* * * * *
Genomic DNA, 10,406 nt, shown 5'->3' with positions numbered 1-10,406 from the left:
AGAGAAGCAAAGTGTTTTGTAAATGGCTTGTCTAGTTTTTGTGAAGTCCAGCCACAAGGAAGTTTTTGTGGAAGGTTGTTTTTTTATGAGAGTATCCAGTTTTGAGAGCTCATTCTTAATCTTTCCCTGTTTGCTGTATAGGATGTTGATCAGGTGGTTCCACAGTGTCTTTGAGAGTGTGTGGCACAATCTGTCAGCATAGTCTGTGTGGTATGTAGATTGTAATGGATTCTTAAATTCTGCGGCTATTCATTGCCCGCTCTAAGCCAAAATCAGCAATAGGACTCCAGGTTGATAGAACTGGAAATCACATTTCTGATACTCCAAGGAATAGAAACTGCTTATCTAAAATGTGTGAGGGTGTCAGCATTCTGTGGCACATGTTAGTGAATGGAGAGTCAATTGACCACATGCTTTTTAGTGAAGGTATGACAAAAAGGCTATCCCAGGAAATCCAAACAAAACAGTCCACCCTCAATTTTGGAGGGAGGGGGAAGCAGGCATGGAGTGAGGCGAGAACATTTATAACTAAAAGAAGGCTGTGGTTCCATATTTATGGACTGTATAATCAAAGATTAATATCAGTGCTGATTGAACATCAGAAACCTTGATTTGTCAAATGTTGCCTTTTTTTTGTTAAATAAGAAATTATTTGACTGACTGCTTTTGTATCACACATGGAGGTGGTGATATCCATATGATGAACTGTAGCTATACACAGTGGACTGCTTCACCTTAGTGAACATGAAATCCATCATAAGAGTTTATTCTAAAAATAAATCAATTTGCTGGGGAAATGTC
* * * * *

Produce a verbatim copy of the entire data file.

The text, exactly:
Genomic DNA, 10,406 nt, shown 5'->3' with positions numbered 1-10,406 from the left:
AGAGAAGCAAAGTGTTTTGTAAATGGCTTGTCTAGTTTTTGTGAAGTCCAGCCACAAGGAAGTTTTTGTGGAAGGTTGTTTTTTTATGAGAGTATCCAGTTTTGAGAGCTCATTCTTAATCTTTCCCTGTTTGCTGTATAGGATGTTGATCAGGTGGTTCCACAGTGTCTTTGAGAGTGTGTGGCACAATCTGTCAGCATAGTCTGTGTGGTATGTAGATTGTAATGGATTCTTAAATTCTGCGGCTATTCATTGCCCGCTCTAAGCCAAAATCAGCAATAGGACTCCAGGTTGATAGAACTGGAAATCACATTTCTGATACTCCAAGGAATAGAAACTGCTTATCTAAAATGTGTGAGGGTGTCAGCATTCTGTGGCACATGTTAGTGAATGGAGAGTCAATTGACCACATGCTTTTTAGTGAAGGTATGACAAAAAGGCTATCCCAGGAAATCCAAACAAAACAGTCCACCCTCAATTTTGGAGGGAGGGGGAAGCAGGCATGGAGTGAGGCGAGAACATTTATAACTAAAAGAAGGCTGTGGTTCCATATTTATGGACTGTATAATCAAAGATTAATATCAGTGCTGATTGAACATCAGAAACCTTGATTTGTCAAATGTTGCCTTTTTTTTGTTAAATAAGAAATTATTTGACTGACTGCTTTTGTATCACACATGGAGGTGGTGATATCCATATGATGAACTGTAGCTATACACAGTGGACTGCTTCACCTTAGTGAACATGAAATCCATCATAAGAGTTTATTCTAAAAATAAATCAATTTGCTGGGGAAATGTC